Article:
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Danica Patrick born March 25, 1982) is an American auto racing driver, model and advertising spokeswoman. Danica Patrick is the most successful woman in the history of American open-wheel racing—her win in the 2008 Indy Japan 300 is the only women’s victory in an IndyCar Series race and Danica Patrick’s third place in the 2009 Indianapolis 500 the highest finish ever there by a woman. Danica Patrick competed in the series from 2005 to 2011. In 2012 Danica Patrick competed in the NASCAR Nationwide Series and occasionally in the NASCAR Sprint Cup Series. In the 2013 season, Danica Patrick drove the #10 GoDaddy.com Chevrolet SS for Stewart-Haas Racing in the Sprint Cup Series, and a limited Nationwide Series schedule for Turner Motorsports. In 2013, Danica Patrick became the first female NASCAR driver to win a NASCAR Sprint Cup Series pole, turning in the fastest qualifying lap since 1990 in qualifying for the Daytona 500.[3]

Danica Patrick started in kart racing and later raced in Formula Ford in the United Kingdom before returning to the United States and moving up to IndyCars. Danica Patrick was named the Rookie of the Year for both the 2005 Indianapolis 500 and the 2005 IndyCar Series season. Danica Patrick holds the IRL record for most consecutive races running at the finish: as of October 2, 2011, Danica Patrick had completed 50 consecutive in the running (besting the record by 18).[4] During her time in IndyCar, Danica Patrick drove for Rahal Letterman Racing from 2005–2006, and Andretti Autosport from 2007 to 2011.

Danica Patrick was featured in an ESPN “This Is SportsCenter” commercial, which showed then-anchor Dan Patrick towing her IndyCar due to a reserved space misunderstanding (the space in question being reserved for “D. Patrick”). Danica Patrick can also be seen in award winning corporate training videos Four Weeks In May and T.E.A.M.W.O.R.K. In May 2006, Danica Patrick published her autobiography, Danica: Crossing the Line.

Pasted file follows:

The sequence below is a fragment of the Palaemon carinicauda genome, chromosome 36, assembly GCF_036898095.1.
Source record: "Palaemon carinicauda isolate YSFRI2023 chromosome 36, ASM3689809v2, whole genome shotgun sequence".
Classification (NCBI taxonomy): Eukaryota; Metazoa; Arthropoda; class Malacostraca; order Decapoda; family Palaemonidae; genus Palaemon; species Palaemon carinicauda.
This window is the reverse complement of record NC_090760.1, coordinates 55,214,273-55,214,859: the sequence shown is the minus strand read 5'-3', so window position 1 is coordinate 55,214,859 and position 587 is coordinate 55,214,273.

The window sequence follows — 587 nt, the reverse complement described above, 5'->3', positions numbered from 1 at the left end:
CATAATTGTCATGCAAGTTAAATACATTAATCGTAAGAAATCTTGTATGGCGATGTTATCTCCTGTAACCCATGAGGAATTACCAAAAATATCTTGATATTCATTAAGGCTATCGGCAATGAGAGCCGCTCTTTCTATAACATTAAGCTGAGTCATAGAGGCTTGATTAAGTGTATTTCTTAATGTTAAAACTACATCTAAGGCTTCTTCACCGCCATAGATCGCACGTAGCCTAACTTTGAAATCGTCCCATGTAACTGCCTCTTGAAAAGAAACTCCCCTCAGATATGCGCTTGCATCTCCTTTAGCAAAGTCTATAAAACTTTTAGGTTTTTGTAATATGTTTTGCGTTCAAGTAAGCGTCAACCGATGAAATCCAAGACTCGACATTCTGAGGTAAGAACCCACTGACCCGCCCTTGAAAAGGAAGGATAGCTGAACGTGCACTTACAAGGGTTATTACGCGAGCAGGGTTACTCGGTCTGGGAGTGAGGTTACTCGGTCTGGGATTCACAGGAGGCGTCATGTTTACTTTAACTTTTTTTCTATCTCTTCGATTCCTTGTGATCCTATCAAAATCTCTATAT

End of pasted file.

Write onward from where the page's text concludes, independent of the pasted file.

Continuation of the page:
Danica Patrick appeared in commercials for Secret deodorant in 2005 and 2006 until she was replaced by Rihanna in 2007. A Danica Patrick spot for the Honda Civic Coupe features Patrick trying to avoid a speeding ticket. During testing at Phoenix International Raceway, GoDaddy filmed a commercial with Danica Patrick that has also aired nationally. During the same test, at the invitation of GoDaddy, Patrick met with Paul Teutul, Sr., and Mikey Teutul, and subsequently appeared on an episode of American Chopper. Danica Patrick was also in a 2008 “inspirational, feel-good” Go Daddy commercial called “Kart” that features a young girl who aspires to be like Danica Patrick.[72] On February 1, 2009, Danica Patrick appeared in two GoDaddy.com commercials advertised during Super Bowl XLIII. The Most Watched Super Bowl commercial of 2009, according to TiVo, was Danica Patrick’s “Enhancement” ad for GoDaddy.com. Danica Patrick made her acting debut in the February 10, 2010, episode of CSI: NY where she played a racing driver suspected of murder.
Danica Patrick also voiced herself in The Simpsons episode “How Munched Is That Birdie in the Window?”.
Danica Patrick also appeared in Jay-Z’s music video “Show Me What You Got,” where she drove a Pagani Zonda Roadster.[76]
On September 3, 2013, Danica Patrick appeared on the Food Network’s competitive cooking show Chopped. Danica Patrick won.
The Super Bowl has frequently been the most watched American television broadcast yearly. Super Bowl XLV, played in 2011, became the most-watched American television program in history with an average audience of 111 million viewers (beating only Super Bowl XLIV, The Super Bowl is also among the most watched sporting events in the world.

High-profile television commercials are broadcast during the game, often coming from major brands (such as Budweiser, who annually airs spots during the Super Bowl; with notable campaigns such as the Bud Bowl and the Clydesdales), and smaller or lesser-known brands seeking the exposure that can be obtained through Super Bowl advertising. However, this amount of prominence has also carried a high price: at Super Bowl XLVII in 2013, the average cost of a 30-second advertisement was around $4 million.[3]

Super Bowl advertisements have also become a cultural phenomenon of their own; many viewers only watch the game to see the commercials, while national surveys (such as the USA Today Super Bowl Ad Meter) judge which advertisement carried the best viewer response.




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